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Surviving A Vehicle Crash

Surviving a Vehicle Crash

By Brent T. Wheat


Every 14 seconds, there is a traffic accident in our country that results in injury. Every 12 minutes, someone dies in a crash. We spend billions and billions of dollars on the problem and it’s slowly getting better, but motor vehicle accidents still remain statistically one of the biggest risks of life and limb you’ll ever face.

“Ho-hum,” you’re probably thinking. After all, we know that car crashes cause about 25,000 deaths a year, but most of us simply view it as one of the accepted risks of modern living.

But speaking as someone who has spent years responding to automobile crashes that range from the typical fender bender to multiple fatalities, it has become apparent that the things your do before, during and after a crash have significant bearing on your well-being.

As with any potential life-threatening situation, avoidance is always preferable to proving your heroic wherewithal in the moment of crisis. There are entire bureaucracies devoted to preventing vehicle collisions, but speaking as a veteran police officer: just slow the hell down! This one simple action would undoubtedly save thousands of lives a year.

But since many of us are male and believe that slowing down and driving safely is tantamount to admitting we wear frilly women’s underpants, we’ll move along to the actual accident event itself.

First and foremost, use your seatbelt! This is another no-brainer, unsexy idea, but seatbelts work as intended, keeping you inside the crush zone of your vehicle to prevent or minimize injury. If you say you’re “afraid of getting trapped” inside a burning vehicle by a seatbelt, you’re crazy.

I’ve never seen such a thing, at least in vehicles that weren’t so smashed up that the occupant was pinned by the instrument panel or other debris. If you’re really concerned, put a seat-belt cutter near the steering wheel in all your vehicles. I do.

After an accident, the main goal is to avoid becoming a secondary casualty. In the immediate aftermath of a crash, people do all kinds of untoward things such as opening their car door into passing traffic or standing in the middle of the roadway even though it’s pitch dark and there are no streetlights.

Once the vehicles stop and the dust settles, take a moment to reorient, assess your physical condition, and take stock of the environment. Immediately after a crash, most people are feeling no pain even if seriously injure, because adrenaline floods the bloodstream and numbs the body.

The interior of the vehicle will likely be a mess. There might be dust or smoke in the air and you might be dazed, especially if the airbag(s) has deplored and smacked you in the kisser. At this moment, it’s important to take a second to assess yourself for injury, look for possible hazards, and then plan a safe exit from the car.

Airbags are now common and usually deploy in any medium-to-serious crash. Aside from a stout punch to the face, they also generate a light haze of smoke and smell like something is burning inside the car. This often results in panicked drivers who think their car is on the verge of exploding, just like in the movies.

I’ve seen such things, but they either happen immediately upon impact when the fuel tanks rupture or after five to ten minutes when damaged wiring overheats and ignites something combustible.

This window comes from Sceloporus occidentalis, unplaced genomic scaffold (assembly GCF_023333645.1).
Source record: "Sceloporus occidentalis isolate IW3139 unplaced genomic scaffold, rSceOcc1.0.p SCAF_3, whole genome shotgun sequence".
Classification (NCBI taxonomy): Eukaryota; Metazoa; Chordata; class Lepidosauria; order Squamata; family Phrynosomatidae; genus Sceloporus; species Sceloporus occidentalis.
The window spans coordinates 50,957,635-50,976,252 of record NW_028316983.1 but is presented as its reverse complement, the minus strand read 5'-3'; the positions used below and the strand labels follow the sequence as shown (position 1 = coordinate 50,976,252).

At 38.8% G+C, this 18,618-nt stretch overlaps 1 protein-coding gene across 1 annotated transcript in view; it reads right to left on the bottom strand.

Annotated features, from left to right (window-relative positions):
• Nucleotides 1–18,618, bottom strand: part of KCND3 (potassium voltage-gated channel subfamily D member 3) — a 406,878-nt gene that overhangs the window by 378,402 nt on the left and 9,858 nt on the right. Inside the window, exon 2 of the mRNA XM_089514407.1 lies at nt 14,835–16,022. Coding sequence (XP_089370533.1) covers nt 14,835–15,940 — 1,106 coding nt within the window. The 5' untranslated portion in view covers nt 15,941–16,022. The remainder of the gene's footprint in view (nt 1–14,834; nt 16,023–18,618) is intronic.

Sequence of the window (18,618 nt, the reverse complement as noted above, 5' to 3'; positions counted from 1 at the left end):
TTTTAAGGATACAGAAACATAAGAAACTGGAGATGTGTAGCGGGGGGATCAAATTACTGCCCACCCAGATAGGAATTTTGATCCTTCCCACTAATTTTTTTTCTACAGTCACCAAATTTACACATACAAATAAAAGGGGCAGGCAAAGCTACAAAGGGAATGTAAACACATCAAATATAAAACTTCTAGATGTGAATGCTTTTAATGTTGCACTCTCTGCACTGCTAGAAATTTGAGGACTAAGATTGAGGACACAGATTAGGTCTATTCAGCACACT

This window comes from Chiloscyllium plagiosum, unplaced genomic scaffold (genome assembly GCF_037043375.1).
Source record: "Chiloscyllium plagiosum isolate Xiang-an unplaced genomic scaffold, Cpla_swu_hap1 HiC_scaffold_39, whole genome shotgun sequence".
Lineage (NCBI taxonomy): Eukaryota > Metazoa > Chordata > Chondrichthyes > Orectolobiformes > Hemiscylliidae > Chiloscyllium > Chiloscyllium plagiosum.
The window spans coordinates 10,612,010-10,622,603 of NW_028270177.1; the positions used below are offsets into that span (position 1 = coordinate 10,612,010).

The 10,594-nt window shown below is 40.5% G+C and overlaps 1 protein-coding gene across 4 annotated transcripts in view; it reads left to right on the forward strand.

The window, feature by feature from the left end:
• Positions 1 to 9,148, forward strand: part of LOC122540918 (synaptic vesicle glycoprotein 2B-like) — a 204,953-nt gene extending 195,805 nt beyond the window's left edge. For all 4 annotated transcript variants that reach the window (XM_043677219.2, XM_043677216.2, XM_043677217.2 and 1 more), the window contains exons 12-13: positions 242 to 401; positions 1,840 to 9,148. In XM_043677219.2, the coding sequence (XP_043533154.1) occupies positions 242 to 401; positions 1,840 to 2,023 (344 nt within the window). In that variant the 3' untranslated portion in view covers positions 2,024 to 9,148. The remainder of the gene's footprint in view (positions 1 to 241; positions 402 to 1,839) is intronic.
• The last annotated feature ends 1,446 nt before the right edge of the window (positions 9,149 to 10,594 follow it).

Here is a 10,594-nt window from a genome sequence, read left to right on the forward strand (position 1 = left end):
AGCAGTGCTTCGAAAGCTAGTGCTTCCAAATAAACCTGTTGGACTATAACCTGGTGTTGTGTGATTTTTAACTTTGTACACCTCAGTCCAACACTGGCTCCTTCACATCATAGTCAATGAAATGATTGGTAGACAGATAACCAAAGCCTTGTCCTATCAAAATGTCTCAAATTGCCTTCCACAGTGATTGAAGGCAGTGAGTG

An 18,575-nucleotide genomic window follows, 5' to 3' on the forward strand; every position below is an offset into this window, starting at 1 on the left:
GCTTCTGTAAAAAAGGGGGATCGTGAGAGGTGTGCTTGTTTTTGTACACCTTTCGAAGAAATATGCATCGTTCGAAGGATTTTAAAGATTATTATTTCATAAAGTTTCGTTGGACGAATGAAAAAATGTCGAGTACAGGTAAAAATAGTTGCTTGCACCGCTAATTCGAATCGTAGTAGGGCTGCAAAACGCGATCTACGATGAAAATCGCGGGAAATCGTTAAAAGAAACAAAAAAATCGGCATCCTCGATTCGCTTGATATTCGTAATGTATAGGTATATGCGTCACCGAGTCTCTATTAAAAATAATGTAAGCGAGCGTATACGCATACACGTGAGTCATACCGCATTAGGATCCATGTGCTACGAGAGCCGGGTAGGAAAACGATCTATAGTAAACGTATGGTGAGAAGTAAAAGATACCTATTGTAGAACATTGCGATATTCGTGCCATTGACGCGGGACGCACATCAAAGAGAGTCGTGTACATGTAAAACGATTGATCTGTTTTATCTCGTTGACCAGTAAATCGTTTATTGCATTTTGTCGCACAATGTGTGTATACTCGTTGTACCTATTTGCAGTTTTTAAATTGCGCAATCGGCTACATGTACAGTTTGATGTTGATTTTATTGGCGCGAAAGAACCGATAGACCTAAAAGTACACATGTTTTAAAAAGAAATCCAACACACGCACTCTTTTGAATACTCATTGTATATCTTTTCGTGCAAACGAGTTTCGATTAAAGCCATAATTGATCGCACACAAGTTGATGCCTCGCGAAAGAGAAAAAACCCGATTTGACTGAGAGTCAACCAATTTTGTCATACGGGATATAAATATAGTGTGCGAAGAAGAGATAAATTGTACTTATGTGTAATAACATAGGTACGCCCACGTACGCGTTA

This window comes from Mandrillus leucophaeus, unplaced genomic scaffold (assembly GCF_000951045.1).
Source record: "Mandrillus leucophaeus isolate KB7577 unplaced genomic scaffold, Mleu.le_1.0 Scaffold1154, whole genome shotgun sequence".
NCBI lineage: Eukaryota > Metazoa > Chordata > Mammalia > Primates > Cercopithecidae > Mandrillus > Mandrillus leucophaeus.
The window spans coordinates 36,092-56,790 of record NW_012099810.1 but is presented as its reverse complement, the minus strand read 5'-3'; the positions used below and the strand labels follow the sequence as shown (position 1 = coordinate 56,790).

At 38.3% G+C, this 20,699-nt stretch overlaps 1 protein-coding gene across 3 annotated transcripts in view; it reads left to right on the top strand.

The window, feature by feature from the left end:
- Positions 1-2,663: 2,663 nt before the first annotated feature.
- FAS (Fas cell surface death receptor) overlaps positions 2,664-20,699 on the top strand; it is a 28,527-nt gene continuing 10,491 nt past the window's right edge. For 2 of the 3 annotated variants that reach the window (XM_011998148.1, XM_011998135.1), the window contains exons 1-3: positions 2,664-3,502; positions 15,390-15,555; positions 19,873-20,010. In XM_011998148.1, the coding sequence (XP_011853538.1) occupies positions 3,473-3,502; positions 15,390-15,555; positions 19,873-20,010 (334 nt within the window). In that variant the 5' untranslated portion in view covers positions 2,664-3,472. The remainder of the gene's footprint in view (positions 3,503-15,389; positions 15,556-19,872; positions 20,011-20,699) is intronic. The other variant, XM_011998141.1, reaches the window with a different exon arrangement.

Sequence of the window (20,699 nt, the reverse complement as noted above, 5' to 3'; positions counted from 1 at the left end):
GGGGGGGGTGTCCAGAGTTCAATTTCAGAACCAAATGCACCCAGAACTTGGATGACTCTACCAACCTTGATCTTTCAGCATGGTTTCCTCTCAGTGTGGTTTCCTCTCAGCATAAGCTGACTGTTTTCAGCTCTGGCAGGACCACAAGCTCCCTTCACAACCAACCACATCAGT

If your vehicle rolls onto its side, you might be uninjured but will often find the windows are still intact and prevent you from crawling out. Kicking out the rear window is tough but often the best option, as the front window probably won’t budge. This is why I also carry a spring-loaded window punch in my vehicles.

Should your vehicle land on its roof, you’ll often find yourself contorted into odd positions that prevent self-extrication. Stay calm, develop a strategy, and work on freeing one limb at a time.

A vehicle landing in the water is a terrifying situation but can be survived. The key is to open a window before the vehicle sinks too far or wait until the inside is completely filled, then open a door and swim out. It has been shown that most electric windows continue to work underwater.

Once outside your vehicle, immediately move away to a safe area such as the shoulder. If the weather is bad, the area is dark, or there is a high likelihood of the accident scene being struck by more vehicles, move farther away. A stout barrier between you and the crash isn’t a bad idea, especially when you visualize an 18-wheeler jack-knifed and sliding in your direction.

After the dust has settled and you’re safe, immediately notify the authorities and try to help others who are involved. The first job is to warn other traffic to prevent further damage and injury. In many cases, other drivers will stop and they can be pressed into service to help. Regardless, someone needs to move a sufficient distance “upstream” into traffic to provide ample warning of the incident scene.

If there are other injured persons, it’s best not to move them unless the vehicle is on fire or there is still danger from oncoming traffic. In this case, try to be as gently as possible under the circumstances, as it is not uncommon for victims to suffer further injury from well-intentioned bystanders.

One final tip: as your mother said, make sure you are wearing clean underwear. They might not be so pristine after the crash, but at least you tried. We won’t tell anyone that they were pink and lacy.

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